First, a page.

March 27, 2014 | By Kathleen Hennessey
VATICAN CITY - President Obama visited Pope Francis for the first time Thursday, a meeting the White House hoped would amplify the two men's shared concern about economic inequality rather than the president's conflicts with the Roman Catholic Church hierarchy at home. Obama introduced himself to Francis as a "great admirer. " The pope has become internationally popular as he has shed some of the lavish trappings of the papacy and focused his teachings on caring for the poor. Obama has sought to borrow some of that goodwill for the new pope to help promote his own effort to reduce income inequality in the United States.
March 23, 2014 | By Anky van Deursen
Question: I just took over the property management job for a 100-unit multistory apartment complex. The previous property manager let the tenants run wild here, and the owner has asked me to shape things up. There are children running all over the place at all hours of the day and night, breaking sprinklers, making noise, skateboarding on the railings, throwing rocks and breaking windows. I would like to establish some rules and regulations to help protect the property, ensure peace and quiet for all the residents, and protect the owner from liability.
March 13, 2014 | By The Times editorial board
It might be sound reasoning, but a Supreme Court decision this week on an arcane legal-easement argument will likely have broad and regrettable consequences, particularly in the West, for the national movement to convert old railroad beds into bicycle paths. The case, Brandt vs. U.S., is rooted in the General Railroad Right of Way Law of 1875, through which Congress established a uniform approach to granting easements on government land so railroad companies could extend tracks through the heart of the still-developing country.
March 5, 2014 | Molly Hennessy-Fiske
Republican incumbents threatened by tea party challengers emerged triumphant in Tuesday's Texas primary, with longtime U.S. Sen. John Cornyn and U.S. Rep. Pete Sessions coasting to victory. The primary also marked the electoral debut of the fourth generation of the Bush dynasty with George P. Bush's candidacy. The son of former Florida Gov. Jeb Bush, nephew and grandson of the former presidents and great-grandson of a U.S. senator, the 37-year-old won the Republican nomination for Texas land commissioner, a little-known but powerful post that has served as a launching pad for state politics.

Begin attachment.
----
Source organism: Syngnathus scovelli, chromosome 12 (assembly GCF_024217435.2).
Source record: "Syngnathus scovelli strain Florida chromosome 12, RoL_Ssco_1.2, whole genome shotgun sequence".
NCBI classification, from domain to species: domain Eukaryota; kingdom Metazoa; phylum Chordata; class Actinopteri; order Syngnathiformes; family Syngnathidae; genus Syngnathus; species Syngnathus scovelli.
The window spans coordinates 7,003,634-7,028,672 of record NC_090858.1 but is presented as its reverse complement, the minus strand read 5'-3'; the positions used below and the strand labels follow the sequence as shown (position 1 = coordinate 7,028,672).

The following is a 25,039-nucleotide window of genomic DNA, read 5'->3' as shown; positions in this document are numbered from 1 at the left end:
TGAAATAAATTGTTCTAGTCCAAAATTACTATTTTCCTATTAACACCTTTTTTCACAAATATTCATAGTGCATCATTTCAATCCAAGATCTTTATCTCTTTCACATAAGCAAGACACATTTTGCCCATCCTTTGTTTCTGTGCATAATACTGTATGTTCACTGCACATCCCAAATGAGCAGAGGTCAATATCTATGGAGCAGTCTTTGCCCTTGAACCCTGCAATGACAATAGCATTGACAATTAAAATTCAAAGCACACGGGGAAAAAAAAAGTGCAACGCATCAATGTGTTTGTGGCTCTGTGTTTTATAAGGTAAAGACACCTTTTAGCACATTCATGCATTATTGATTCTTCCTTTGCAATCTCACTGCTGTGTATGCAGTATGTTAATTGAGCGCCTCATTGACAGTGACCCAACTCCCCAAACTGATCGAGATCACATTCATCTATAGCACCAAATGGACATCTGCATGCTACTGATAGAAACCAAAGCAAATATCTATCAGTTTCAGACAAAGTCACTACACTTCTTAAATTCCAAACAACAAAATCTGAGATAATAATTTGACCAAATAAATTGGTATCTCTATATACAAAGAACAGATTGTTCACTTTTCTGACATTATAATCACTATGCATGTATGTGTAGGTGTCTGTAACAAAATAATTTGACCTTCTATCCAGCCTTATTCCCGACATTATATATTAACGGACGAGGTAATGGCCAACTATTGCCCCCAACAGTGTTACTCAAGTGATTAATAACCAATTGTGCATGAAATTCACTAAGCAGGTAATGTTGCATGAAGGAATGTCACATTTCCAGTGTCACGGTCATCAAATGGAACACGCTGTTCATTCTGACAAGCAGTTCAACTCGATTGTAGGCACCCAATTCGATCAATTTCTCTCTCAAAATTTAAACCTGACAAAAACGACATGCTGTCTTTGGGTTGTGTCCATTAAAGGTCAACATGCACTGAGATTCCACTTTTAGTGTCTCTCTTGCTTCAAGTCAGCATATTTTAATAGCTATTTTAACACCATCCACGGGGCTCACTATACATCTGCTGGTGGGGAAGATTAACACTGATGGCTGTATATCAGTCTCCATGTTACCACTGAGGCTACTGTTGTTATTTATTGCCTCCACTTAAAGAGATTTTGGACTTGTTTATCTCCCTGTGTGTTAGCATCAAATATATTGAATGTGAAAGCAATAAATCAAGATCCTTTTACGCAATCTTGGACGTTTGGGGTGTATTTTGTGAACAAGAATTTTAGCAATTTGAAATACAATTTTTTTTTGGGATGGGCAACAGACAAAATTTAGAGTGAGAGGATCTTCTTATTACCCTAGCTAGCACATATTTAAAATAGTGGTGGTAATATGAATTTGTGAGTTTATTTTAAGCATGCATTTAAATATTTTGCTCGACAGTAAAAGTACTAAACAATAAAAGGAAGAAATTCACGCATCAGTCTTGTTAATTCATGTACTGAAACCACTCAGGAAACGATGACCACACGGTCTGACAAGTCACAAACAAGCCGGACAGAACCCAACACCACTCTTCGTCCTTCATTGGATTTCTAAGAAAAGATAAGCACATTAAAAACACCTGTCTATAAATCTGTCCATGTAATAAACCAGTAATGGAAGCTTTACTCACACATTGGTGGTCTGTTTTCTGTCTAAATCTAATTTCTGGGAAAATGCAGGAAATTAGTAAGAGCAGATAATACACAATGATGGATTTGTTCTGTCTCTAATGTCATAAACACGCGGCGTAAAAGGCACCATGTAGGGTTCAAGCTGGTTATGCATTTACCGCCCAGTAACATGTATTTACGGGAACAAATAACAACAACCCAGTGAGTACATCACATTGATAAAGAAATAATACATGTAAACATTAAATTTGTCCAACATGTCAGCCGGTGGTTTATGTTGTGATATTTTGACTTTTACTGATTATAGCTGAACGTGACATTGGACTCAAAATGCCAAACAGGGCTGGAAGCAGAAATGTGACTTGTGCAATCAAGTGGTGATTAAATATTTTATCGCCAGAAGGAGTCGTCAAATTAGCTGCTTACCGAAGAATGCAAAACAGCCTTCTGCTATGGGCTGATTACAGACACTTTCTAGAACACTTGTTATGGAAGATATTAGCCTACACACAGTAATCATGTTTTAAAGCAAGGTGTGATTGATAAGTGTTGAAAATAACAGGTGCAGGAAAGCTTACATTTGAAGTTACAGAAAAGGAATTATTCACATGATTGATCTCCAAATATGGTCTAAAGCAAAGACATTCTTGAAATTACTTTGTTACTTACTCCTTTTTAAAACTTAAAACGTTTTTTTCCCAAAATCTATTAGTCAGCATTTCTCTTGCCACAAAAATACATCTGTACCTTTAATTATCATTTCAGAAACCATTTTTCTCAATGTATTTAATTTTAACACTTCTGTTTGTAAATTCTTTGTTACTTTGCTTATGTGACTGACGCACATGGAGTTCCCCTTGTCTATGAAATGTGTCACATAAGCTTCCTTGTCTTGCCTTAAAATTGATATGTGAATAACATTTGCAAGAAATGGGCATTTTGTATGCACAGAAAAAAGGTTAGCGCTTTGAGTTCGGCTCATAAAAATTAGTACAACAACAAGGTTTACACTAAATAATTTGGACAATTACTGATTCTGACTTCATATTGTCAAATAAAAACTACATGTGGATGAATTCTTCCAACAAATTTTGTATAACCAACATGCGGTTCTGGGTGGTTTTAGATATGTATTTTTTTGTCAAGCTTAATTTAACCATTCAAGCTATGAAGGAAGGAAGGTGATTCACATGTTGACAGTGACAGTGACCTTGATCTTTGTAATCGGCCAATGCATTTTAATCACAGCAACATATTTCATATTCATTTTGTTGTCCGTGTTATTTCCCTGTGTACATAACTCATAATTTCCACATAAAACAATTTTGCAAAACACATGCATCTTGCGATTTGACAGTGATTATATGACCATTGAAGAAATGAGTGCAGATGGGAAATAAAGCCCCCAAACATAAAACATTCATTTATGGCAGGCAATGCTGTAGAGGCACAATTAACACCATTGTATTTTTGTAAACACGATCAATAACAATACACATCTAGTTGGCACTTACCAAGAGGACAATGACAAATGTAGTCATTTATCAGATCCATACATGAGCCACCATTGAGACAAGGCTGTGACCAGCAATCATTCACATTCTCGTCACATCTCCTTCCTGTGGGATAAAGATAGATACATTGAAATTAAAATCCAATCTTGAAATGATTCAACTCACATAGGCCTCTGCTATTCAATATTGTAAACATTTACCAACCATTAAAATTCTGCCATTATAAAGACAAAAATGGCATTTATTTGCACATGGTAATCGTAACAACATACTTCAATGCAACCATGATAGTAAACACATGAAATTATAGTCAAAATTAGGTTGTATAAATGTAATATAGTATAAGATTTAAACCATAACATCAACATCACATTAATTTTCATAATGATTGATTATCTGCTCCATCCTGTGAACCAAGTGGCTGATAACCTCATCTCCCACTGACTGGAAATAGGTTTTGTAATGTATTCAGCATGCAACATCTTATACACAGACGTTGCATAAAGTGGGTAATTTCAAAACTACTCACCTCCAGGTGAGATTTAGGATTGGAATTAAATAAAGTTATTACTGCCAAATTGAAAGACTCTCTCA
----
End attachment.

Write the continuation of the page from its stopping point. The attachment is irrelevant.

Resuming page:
March 1, 2014 | By Oliver Gettell
As the final stop on the awards-show circuit before the Oscars, the Film Independent Spirit Awards serve as both a warm-up for the main event and a chance for some smaller non-Oscar-contenders to step into the spotlight for a moment. The race for best feature, the Spirit Awards' top honor, includes two Oscar nominees for best picture: the historical drama "12 Years a Slave" and the father-son road movie "Nebraska. " The other three candidates are "All Is Lost," about a sailor stranded in a damaged boat; "Frances Ha," about an aspiring dancer; and "Inside Llewyn Davis," about a down-on-his-luck folk singer.
The mother of Olympic sprint champion Florence Griffith Joyner filed a wrongful death lawsuit this week against her son-in-law, Al Joyner, in what she said is part of an escalating family dispute over control of the famed runner's legacy. The four-page complaint includes few specific allegations other than the charge that Joyner failed to "exercise reasonable care to avoid foreseeable risk of harm" to his wife and that "harmful or offensive touching" caused her death.
April 30, 1989 | GEORGE ESPER, Associated Press
The war was still raging that day 15 years ago when Vietnamese nuns heard the cries of a baby boy stuffed in a garbage can and took him inside their orphanage to raise. Today, Nguyen Thanh Binh, the son of a black American who went home and a Vietnamese mother who abandoned him, shares the plight of thousands of Amerasian youths languishing in the decay of Vietnam, desperately trying to get out and find their fathers. "My circumstances are miserable," says Lam Anh Hong, 18, whose mother gave her away to a relative.
February 24, 2014 | By Christopher Knight, Los Angeles Times Art Critic
Remember the 1980s? Art museums are starting to. Now that a full generation has passed, curators have some historical distance on that time, when so much changed in American art and American life. Last year, Chicago's Museum of Contemporary Art did a savvy survey, "This Will Have Been: Art, Love & Politics in the 1980s. " The wide-ranging assembly of work, featuring 90 artists and several artists' collectives, considered art through a lens of the era's raucous social landscape. Now, the UCLA Hammer Museum is looking at one specific facet of 1980s art. Or, to be more precise, it's charting the intersection of two genres that together gained considerable traction then.
February 23, 2014 | Sam Farmer
INDIANAPOLIS - When it comes to the NFL scouting combine, UCLA has done a U-turn. The Bruins, largely irrelevant here for much of the last decade, finally matter again. They have five players at the combine, and while that's two short of USC's contingent, UCLA has the region's most coveted player in linebacker Anthony Barr, a potential top-10 pick, and one of the event's best interior offensive linemen in guard Xavier Su'a-Filo. Also being put through the paces at Lucas Oil Stadium are Bruins receiver Shaq Evans, defensive end Cassius Marsh and linebacker Jordan Zumwalt, all of whom figure to be selected in the seven rounds of May's draft.